Our government seems to be banking on the fact that because we are not on the streets in great numbers right now, that we have gotten bored, or forgotten, or in general returned to the apathy that keeps them in power. This is where they do not understand what an awakening is. Brought on by the students, by our monthly marches, by the circulation of words and generative ideas that are new to many, and by the inclusive beauty of the casseroles, our awakening will not dissipate so easily. Of course we could not casserole forever! A form of protest that involves all kinds of people in all neighbourhoods, and not just the most hardcore activists, cannot take to the streets every night indefinitely. But that is the point; that the casseroles and related events did their job; they awakened all of us. And while we may have gone back to cooking with our pots and pans, we are still here, we are still fighting, and we have not forgotten. Our government wants us to have short memories. Québec is a place that has never had a short memory.
As Québec gears up for a fall election, this movement will engage with that phase of the discussion, but it will not be reduced to it. And just because we have not been on the streets every night in great numbers in recent weeks does not mean that we will not be out there again. The beauty of the casseroles was their spontaneity; rather than dwelling on the fact that they slowed down, we would do well to emphasize how organically they began, evolved, and quieted when they needed to. The bottom-up and people-driven nature of this movement is its greatest strength, and so the casseroles are evidence that there is more to come, arising when it needs to, evolving as it must. Such is the nature of creativity and necessity. Had the music of our casseroles remained static and been formalized and institutionalized, it would have lost its power and its message.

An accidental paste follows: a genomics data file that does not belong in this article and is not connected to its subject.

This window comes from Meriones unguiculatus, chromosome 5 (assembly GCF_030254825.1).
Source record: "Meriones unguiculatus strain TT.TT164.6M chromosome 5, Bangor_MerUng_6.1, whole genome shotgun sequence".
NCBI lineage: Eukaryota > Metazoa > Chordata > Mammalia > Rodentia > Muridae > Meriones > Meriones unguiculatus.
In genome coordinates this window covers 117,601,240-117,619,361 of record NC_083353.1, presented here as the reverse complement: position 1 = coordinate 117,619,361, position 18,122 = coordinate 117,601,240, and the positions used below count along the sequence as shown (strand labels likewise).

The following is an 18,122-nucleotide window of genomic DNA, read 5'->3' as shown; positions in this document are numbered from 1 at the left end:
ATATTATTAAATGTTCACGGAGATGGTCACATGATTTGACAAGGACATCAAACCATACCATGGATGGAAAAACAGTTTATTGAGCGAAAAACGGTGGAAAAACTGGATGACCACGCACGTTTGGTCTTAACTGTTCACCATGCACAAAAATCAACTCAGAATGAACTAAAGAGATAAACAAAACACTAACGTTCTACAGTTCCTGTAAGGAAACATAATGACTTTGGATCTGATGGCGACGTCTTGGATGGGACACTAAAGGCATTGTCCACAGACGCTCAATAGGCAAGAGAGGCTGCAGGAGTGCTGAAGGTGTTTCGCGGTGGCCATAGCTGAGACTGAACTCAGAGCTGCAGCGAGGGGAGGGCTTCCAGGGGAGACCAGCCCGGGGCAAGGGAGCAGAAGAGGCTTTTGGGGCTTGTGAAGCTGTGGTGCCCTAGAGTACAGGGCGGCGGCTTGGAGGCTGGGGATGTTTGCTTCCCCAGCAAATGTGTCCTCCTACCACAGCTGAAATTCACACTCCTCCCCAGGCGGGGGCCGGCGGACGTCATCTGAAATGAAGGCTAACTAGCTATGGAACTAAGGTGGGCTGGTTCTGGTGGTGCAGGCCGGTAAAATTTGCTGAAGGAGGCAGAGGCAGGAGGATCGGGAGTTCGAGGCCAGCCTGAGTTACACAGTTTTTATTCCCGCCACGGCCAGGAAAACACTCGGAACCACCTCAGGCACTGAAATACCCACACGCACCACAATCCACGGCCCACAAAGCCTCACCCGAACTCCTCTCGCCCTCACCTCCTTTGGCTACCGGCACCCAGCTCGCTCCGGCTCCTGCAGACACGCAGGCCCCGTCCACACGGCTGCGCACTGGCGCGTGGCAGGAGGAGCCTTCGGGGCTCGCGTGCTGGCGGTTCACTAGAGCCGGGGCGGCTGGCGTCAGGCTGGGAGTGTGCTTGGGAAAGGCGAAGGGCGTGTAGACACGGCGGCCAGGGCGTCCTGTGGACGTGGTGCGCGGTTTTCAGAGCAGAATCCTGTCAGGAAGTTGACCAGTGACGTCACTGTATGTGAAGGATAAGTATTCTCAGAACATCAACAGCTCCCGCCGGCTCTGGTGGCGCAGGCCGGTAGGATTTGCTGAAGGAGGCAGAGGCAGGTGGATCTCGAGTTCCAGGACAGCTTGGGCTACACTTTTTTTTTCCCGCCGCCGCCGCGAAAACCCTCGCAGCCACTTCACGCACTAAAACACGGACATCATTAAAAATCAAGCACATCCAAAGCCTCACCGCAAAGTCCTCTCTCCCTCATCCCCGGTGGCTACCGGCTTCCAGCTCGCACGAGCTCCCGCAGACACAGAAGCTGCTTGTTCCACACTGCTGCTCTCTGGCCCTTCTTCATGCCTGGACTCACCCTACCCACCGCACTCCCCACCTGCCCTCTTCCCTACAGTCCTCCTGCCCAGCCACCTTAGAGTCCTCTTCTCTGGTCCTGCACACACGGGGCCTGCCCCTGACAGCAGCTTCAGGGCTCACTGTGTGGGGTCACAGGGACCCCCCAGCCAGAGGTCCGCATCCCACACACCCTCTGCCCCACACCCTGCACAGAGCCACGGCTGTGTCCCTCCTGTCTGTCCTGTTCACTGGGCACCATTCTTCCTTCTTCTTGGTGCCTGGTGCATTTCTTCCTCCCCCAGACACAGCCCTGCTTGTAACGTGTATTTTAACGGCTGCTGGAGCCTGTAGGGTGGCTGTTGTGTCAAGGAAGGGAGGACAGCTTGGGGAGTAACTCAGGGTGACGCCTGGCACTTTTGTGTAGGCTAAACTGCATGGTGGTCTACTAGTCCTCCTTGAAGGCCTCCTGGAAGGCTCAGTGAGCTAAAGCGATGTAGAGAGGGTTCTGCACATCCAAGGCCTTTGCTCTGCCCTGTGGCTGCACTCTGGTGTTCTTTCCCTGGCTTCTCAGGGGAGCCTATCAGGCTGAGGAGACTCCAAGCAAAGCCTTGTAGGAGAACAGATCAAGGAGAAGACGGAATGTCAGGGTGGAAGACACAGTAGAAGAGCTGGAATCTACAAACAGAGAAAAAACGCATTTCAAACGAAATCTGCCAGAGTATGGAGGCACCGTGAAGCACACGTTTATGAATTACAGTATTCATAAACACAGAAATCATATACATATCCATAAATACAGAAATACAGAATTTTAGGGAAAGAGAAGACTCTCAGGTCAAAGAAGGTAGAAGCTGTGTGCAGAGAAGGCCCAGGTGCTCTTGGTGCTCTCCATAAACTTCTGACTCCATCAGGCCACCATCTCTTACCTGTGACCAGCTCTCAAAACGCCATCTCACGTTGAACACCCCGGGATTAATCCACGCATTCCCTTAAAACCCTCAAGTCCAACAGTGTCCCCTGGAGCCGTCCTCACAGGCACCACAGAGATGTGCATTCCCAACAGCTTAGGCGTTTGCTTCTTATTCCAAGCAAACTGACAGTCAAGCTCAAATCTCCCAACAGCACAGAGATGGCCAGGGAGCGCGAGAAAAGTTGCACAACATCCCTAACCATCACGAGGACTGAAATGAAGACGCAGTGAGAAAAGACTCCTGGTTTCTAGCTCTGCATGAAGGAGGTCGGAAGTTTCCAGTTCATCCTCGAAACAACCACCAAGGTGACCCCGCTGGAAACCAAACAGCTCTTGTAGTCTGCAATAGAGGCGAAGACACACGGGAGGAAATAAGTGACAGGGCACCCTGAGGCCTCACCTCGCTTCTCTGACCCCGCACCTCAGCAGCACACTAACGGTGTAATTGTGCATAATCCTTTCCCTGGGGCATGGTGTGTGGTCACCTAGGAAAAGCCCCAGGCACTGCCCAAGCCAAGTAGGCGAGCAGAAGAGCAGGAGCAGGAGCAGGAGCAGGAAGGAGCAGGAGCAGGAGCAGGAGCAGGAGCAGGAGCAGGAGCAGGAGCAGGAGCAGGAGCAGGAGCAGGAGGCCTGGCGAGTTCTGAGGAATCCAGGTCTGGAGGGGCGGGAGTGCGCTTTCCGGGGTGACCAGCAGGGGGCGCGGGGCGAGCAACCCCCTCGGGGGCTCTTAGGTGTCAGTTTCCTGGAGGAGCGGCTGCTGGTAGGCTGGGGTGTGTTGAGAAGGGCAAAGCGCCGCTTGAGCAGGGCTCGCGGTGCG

All that to say: We are still here. We are still fighting. We have not forgotten. Numbers, government paternalism and media apathy do not tell the whole story of this movement. Rather than falling prey to a “glass half-empty” mentality, let us be amazed and appreciative of our fellow quebeckers for our/their commitment to a more just, transparent, and participatory democracy. We have been at it for five months now. And we have not given up. We have only evolved. Our dreams have gotten bigger; what was once about tuition fees is now about taking our democracy back from elites who exploit it for their own gain. Where just a few months ago we were cynical voters who expected little from our democracy beyond a futile trip to the voting booths once every four or so years, we now dare to demand that “truly democratic decisions arise from a shared space, where men and women are valued. As equals, in these spaces, women and men can work together to build a society that is dedicated to the public good.” This is a shift that will not easily be undone.
We are looking to our youth; we are looking forward; we are listening. Together, we are dreaming up new ways to engage with the issues at hand, and re-engaging with those that have inspired us already. We will make ourselves heard in the voting booths, but we will also break our wooden spoons together again. And starting on July 22nd, yes, we will be in the streets again. We hope to see you there.
Anna and Patricia, Translating the printemps érable. July 12, 2012.